Saturday, February 11, 2006

Why I Don't Write

I've been puzzling over some matters of talent and treasure over the last... oh, say... several years. I have written songs, poems, short stories, and way too many essays, but I've found over the last few years that I have little I want to say that someone else hasn’t said better. Or maybe a better way to put it is that I have little in way of opinion that I want to inflict on the world—even my little sliver of it.

As early as eighth grade I thought about being a writer. I wrote short stories in school and out, enjoyed coming up with witty comments on my reading assignments, and actually liked doing research papers. Well, sort of. I kept journals throughout my undergraduate studies. I wrote "poems" of various stripes, most of which I now just consider typical adolescent indulgence in self-expression for its own sake.

Every once in a while, I’ll go back through what I wrote in eighth grade, high school, or undergraduate school, and I can see that I had something—a voice, some wit, or maybe just audacity. I do think it’s audacious to think that something I write is worthy of an audience. That audacity fit my personality 20 years ago, back when I was a nightclub rock musician, back when I had the nerve to be arrogant and cocky. It doesn’t suit me now.

I never intended to be a technical writer. I fell into it after I finished my MA in English. I had hoped to work in academia, but after two semesters of teaching English composition, I knew I couldn’t support a family on an adjunct’s pay. (I wasn't even on staff full time, which made the $18,800 per year of a fultime adjunct look like a fortune.)

I took a temporary position as a technical writer while I finished a semester with three sections of comp. My daughter was probably 3 weeks old when I started. I worked 40 hours per week around my class schedule. By June, the company hired me full time. I had averaged a 70-hour work week for three months. I started teaching lower-division literature courses that following semester and managed to publish an essay in the Rocky Mountain Review of Literature.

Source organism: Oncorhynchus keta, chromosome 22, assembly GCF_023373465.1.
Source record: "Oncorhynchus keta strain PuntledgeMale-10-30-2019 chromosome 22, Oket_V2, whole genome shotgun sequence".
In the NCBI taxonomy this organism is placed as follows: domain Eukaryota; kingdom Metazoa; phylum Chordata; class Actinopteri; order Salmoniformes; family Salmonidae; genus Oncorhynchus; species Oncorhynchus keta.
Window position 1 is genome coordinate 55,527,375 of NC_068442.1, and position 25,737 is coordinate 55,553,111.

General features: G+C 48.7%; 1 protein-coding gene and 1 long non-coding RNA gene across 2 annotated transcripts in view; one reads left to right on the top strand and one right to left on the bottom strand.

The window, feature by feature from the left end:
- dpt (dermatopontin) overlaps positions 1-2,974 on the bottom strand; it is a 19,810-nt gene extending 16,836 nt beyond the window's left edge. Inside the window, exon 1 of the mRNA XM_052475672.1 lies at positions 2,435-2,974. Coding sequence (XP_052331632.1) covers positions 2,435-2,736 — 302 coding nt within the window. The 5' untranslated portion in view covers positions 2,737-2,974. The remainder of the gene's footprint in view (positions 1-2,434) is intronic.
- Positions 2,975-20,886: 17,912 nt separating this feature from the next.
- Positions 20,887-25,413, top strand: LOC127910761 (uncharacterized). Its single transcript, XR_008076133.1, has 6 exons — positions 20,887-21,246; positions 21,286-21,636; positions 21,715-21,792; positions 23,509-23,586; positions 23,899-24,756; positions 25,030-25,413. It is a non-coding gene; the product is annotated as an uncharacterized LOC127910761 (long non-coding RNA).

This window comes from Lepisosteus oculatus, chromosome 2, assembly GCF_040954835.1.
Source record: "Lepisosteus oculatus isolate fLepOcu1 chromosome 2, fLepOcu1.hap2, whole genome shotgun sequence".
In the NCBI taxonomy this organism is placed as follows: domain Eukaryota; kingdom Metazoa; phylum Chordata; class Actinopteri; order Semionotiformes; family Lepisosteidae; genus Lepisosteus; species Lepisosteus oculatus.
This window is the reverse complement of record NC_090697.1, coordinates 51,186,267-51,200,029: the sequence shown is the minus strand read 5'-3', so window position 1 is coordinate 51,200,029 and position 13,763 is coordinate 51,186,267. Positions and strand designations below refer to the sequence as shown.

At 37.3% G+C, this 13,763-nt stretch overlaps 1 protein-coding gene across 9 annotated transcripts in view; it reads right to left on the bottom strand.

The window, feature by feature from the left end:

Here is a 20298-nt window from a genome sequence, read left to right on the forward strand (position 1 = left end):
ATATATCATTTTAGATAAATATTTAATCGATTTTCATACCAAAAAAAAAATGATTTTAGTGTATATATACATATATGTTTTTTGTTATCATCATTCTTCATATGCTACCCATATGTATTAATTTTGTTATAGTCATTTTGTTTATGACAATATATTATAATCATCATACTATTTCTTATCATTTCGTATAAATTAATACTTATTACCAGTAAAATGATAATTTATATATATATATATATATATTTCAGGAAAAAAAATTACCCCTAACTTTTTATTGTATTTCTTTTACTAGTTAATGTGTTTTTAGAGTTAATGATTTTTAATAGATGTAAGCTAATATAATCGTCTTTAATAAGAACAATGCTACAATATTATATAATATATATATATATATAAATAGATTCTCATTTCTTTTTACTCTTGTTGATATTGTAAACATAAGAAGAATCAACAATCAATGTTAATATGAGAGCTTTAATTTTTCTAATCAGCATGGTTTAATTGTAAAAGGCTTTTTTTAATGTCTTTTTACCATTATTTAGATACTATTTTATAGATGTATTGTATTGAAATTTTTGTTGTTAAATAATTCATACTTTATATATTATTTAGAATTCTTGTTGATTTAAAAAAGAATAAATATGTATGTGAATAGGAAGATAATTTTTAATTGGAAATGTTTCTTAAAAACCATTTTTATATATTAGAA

After two years in the corporate world, I still fully intended to continue on to a Ph.D. and had begun the application process at several universities, but that dream ended when my then-wife said she wouldn’t force her son to move away from his father, nor would she leave him behind. I don’t blame her for making that decision, but it was a bitter pill to swallow at the time. I had also given up performing music at her insistence, and I felt as if that I was giving up everything that had ever defined me.

Somewhere in there, I lost the desire to write for enjoyment or exploration. I still wrote for work and published reviews and chapters for third-party books. I revised many of the poems I had written as an undergraduate. I eked out a few poems during those years, so few I could count them on two hands. Oddly, they were better than anything I’d written during my more prolific times. Something about the simplicity of technical writing helped me to clear away the clutter with which I’d previously expressed myself. Even the literary criticism I published improved. (One of the peer reviewers actually noted my essay’s clarity in his comments. Clarity and concision are not hallmarks of academic writing.)

I had a burst of creativity a few years ago when my civil marriage was failing. I wrote probably 10 to 12 poems in a six-week period, as well as a few songs. The difference was that I wanted to say something specific to someone specific. I didn’t sustain that activity for long.

Today, when I consider why I don’t write, why I don’t compose music, why I don’t do these self-expressive activities, I can’t help but think of that cocky 22 year old who thought he had the world by the ass and how little I want to be like him now. I don’t think so highly of myself, but I feel much better about myself now than I do about that arrogant kid. I think that what I have to say could be said better by others.

But why, then, did God give me an ability to express ideas clearly? Why did He give me a voice with which to sing, an ear to hear tonalities, and an ability to play instruments? And why am I wasting these gifts?

I seem to have a Pharisee and a tax collector at war in me. One looks at the 22 year old and says, “Thank you, God, that I’m not that person anymore.” The other looks at that 22 year old and says, “God forgive me for my selfishness and sinfulness.” I’m not really sure what to do with that conflict right now.

I tried to explain my ambivalence to my wife the other night as I started this entry. She reminded from where such defeatist attitudes come, the same place from which those hypercritical thoughts about the sins and errors of my past. God gave me gifts to use. If some other voice is discouraging me from using those gifts, that voice can’t be coming from God’s contingent.

So now I’ll engage in a little bit of that pomo literary criticism that I used to love so much as a graduate student. I chose for the name of this blog a clause that finds its way into many a technical manual. It’s meant to indicate that a page is not arbitrarily blank—that no content is missing. By putting the clause on the page, the factualness of the blank page is subverted. The page is no longer blank. The irony of this post, and the irony of this blog, is that answering the question of why I don’t write forces me to do the thing I wasn’t doing, just as every time I post an entry, the page is no longer blank.
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